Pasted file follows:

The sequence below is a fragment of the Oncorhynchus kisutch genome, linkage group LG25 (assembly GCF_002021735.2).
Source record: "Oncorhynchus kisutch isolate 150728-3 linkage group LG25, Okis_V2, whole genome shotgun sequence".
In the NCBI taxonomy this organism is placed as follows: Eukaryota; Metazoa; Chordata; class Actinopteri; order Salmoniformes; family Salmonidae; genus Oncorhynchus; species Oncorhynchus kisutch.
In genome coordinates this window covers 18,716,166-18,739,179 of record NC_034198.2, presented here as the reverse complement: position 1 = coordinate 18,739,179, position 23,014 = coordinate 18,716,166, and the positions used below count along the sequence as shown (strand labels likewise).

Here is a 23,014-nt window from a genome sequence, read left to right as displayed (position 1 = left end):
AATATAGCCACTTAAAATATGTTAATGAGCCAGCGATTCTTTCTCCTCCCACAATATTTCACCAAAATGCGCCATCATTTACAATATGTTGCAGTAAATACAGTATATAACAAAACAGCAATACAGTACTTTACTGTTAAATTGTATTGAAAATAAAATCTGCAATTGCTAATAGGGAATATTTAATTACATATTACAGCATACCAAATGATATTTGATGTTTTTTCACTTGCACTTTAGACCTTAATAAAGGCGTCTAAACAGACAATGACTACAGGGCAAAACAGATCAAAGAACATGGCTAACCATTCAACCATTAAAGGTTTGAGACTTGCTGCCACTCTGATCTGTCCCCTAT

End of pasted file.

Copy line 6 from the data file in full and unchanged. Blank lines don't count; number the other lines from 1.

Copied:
AATATAGCCACTTAAAATATGTTAATGAGCCAGCGATTCTTTCTCCTCCCACAATATTTCACCAAAATGCGCCATCATTTACAATATGTTGCAGTAAATACAGTATATAACAAAACAGCAATACAGTACTTTACTGTTAAATTGTATTGAAAATAAAATCTGCAATTGCTAATAGGGAATATTTAATTACATATTACAGCATACCAAATGATATTTGATGTTTTTTCACTTGCACTTTAGACCTTAATAAAGGCGTCTAAACAGACAATGACTACAGGGCAAAACAGATCAAAGAACATGGCTAACCATTCAACCATTAAAGGTTTGAGACTTGCTGCCACTCTGATCTGTCCCCTAT